Double-Edged Bard

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Paul Foot says that Shakespeare's sympathies were probably with Mark Antony, and against the conspirators, in Julius Caesar (March SR). This is usually the view that is taken, but it is also one that can be questioned.

There are good reasons to believe, when we look at the context in which Shakespeare wrote the play, that perhaps his attitude towards the conspirators was more complex. In a classic essay the Marxist historian Christopher Hill has examined the role of censorship in 17th century drama. He points out that Shakespeare switched to writing Roman plays from history in 1599, at a time when English history plays were being more and more heavily censored. This increased censorship was the response of the absolutist state at a time of growing political and economic crisis.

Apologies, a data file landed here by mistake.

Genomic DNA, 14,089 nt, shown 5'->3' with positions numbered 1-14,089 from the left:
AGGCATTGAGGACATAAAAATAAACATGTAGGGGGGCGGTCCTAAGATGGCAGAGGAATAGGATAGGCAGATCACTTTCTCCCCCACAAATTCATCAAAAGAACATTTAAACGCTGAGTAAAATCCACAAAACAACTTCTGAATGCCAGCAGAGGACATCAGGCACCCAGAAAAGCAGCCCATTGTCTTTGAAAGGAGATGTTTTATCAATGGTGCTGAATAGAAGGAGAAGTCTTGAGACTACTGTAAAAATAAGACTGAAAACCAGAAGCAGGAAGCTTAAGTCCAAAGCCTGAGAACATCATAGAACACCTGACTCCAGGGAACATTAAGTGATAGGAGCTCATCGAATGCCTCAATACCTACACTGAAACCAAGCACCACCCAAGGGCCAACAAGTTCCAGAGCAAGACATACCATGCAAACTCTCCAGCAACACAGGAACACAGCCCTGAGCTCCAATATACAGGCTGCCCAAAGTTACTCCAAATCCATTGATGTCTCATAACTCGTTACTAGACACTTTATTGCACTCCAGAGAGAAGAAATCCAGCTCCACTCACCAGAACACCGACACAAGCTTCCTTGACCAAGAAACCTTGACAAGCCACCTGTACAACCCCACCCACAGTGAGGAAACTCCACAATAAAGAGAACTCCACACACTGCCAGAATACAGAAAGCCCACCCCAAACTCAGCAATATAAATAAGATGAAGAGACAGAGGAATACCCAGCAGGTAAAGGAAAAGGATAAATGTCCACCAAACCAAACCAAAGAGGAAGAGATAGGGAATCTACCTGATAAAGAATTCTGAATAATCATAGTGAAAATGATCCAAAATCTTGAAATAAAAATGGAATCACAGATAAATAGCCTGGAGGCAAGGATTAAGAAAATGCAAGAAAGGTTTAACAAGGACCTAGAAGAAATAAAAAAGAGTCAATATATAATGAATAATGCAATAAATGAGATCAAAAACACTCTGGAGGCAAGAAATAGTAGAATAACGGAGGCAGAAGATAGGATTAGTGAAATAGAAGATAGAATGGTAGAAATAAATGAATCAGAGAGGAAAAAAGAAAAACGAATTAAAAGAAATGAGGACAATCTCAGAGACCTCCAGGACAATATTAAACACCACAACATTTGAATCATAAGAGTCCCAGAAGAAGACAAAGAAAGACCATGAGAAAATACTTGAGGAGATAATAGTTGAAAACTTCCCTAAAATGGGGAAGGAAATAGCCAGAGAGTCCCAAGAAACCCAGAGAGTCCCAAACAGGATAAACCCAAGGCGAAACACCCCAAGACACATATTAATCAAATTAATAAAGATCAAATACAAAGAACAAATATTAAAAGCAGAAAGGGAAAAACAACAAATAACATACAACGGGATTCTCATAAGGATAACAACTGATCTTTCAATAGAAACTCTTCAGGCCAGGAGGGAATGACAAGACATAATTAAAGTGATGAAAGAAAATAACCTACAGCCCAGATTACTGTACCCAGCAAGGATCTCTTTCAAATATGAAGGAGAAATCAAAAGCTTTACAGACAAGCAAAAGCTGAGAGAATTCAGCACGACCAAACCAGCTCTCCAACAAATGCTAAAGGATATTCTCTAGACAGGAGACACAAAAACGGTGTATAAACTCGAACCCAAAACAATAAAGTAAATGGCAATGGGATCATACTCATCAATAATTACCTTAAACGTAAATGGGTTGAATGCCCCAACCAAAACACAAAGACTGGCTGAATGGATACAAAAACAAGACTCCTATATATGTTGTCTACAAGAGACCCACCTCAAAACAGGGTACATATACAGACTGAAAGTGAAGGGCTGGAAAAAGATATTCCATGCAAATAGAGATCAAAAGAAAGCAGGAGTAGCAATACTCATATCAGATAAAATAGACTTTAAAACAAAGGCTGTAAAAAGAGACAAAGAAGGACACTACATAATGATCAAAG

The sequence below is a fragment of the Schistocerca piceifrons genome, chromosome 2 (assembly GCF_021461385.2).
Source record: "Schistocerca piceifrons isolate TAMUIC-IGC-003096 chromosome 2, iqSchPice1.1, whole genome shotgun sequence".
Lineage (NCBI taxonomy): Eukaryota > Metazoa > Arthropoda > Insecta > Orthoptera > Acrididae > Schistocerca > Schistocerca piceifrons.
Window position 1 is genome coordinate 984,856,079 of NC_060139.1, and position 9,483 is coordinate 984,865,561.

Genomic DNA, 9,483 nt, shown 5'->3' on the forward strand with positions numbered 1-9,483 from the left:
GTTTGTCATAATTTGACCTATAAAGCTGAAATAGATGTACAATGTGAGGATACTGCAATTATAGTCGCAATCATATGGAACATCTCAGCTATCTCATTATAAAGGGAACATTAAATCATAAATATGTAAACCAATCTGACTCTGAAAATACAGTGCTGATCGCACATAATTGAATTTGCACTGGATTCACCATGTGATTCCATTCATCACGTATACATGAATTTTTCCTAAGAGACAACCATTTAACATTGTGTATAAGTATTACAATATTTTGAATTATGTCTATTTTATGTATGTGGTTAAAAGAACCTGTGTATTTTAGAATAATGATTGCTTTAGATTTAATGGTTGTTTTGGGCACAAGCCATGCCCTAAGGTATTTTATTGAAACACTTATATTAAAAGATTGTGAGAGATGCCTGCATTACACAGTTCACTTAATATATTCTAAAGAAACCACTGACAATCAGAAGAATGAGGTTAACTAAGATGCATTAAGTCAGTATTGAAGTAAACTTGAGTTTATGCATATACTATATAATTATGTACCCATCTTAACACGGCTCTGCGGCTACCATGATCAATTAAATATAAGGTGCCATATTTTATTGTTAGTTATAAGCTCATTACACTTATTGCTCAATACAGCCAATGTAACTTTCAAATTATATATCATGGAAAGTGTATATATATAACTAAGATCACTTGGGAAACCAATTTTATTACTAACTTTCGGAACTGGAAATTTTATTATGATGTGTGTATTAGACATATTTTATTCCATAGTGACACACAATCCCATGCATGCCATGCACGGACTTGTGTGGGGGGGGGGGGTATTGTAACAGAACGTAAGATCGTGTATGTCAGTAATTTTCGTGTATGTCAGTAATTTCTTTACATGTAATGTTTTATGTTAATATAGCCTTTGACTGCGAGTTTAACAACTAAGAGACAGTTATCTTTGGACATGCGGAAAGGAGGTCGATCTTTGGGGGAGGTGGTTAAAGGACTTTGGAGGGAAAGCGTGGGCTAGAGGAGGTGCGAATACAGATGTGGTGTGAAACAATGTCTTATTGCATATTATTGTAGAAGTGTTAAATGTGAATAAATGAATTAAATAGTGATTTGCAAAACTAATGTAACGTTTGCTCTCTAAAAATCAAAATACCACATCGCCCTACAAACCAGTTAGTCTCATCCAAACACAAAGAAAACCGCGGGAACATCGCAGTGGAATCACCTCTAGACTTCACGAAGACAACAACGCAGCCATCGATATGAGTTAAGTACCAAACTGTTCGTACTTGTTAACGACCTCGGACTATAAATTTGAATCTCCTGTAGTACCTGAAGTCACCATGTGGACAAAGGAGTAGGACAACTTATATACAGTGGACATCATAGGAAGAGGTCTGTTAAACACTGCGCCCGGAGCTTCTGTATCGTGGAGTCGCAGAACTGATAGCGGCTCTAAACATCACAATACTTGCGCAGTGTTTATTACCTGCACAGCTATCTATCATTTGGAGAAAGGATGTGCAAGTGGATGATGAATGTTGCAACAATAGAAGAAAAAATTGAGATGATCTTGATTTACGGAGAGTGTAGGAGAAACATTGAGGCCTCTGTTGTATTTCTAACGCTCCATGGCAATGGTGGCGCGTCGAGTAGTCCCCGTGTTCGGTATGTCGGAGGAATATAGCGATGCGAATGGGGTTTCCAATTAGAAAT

Many critics have identified a parallel between the ageing and decrepit figure of Julius Caesar and Queen Elizabeth I, then approaching the end of her long reign. Discussions about republican Rome were also at that time a way of masking criticisms of monarchy, in a society where open criticism was impossible. As Paul points out, although the play is ostensibly on the side of Caesar, Shakespeare also devotes a lot of time to a detailed portrayal of the hopes and fears of the conspirators. It could be argued that even to present Brutus and Cassius in this way was quite risky.

Just as Mark Antony defies the censorship imposed on him in his famous funeral oration, indirectly accusing the conspirators through his praise of Caesar, it is also possible that Shakespeare indirectly uses a play defending Caesar (and monarchy) to air certain views about political motivation and revolutionary action in a sympathetic way. It seems from Paul's review that this has been the line taken at the Barbican. Of course this is all speculation, but I see no reason why we should simply accept the establishment view of Shakespeare's ultra-conservative sympathies, when there is no real evidence for that either.

Joe Hartney
Edinburgh